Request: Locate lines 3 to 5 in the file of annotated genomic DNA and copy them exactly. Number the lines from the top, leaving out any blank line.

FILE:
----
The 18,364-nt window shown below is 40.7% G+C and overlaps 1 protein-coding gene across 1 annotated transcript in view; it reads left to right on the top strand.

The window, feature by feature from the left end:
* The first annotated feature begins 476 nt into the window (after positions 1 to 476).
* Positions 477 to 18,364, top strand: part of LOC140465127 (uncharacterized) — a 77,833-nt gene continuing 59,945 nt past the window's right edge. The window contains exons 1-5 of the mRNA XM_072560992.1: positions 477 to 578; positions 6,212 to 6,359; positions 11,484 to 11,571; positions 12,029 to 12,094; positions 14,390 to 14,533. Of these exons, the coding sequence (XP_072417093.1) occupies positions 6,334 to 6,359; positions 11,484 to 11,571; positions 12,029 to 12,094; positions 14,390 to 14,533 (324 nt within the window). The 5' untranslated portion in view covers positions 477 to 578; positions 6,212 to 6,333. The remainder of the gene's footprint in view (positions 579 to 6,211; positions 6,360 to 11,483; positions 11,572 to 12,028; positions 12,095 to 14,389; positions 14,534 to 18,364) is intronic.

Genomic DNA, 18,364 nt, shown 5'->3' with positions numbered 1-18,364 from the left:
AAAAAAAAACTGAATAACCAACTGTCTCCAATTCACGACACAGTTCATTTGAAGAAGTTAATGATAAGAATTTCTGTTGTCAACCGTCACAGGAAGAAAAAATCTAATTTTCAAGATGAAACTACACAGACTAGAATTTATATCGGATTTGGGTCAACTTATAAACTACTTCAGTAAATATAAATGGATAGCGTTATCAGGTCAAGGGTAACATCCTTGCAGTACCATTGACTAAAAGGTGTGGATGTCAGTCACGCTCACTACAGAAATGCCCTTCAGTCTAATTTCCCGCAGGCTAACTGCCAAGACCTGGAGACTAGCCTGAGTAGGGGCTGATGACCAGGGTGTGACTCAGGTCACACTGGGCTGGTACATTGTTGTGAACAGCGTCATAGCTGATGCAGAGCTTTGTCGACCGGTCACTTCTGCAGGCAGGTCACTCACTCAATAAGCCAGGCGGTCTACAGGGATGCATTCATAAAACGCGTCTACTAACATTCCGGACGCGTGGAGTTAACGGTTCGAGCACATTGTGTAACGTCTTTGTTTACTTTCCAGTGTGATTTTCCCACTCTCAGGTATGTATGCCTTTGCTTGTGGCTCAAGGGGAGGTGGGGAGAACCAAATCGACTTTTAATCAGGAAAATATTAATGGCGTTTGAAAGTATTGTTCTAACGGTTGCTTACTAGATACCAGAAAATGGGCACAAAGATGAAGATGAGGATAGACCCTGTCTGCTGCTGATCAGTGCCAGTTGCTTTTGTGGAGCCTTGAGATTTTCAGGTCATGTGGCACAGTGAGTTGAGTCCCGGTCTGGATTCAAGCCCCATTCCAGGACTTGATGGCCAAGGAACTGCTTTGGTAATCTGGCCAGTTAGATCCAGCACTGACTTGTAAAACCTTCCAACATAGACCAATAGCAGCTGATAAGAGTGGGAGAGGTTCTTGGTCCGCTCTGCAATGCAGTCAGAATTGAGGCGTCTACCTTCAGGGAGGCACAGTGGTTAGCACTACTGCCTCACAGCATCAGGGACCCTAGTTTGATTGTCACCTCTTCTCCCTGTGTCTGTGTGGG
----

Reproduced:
* The first annotated feature begins 476 nt into the window (after positions 1 to 476).
* Positions 477 to 18,364, top strand: part of LOC140465127 (uncharacterized) — a 77,833-nt gene continuing 59,945 nt past the window's right edge. The window contains exons 1-5 of the mRNA XM_072560992.1: positions 477 to 578; positions 6,212 to 6,359; positions 11,484 to 11,571; positions 12,029 to 12,094; positions 14,390 to 14,533. Of these exons, the coding sequence (XP_072417093.1) occupies positions 6,334 to 6,359; positions 11,484 to 11,571; positions 12,029 to 12,094; positions 14,390 to 14,533 (324 nt within the window). The 5' untranslated portion in view covers positions 477 to 578; positions 6,212 to 6,333. The remainder of the gene's footprint in view (positions 579 to 6,211; positions 6,360 to 11,483; positions 11,572 to 12,028; positions 12,095 to 14,389; positions 14,534 to 18,364) is intronic.

Genomic DNA, 18,364 nt, shown 5'->3' with positions numbered 1-18,364 from the left: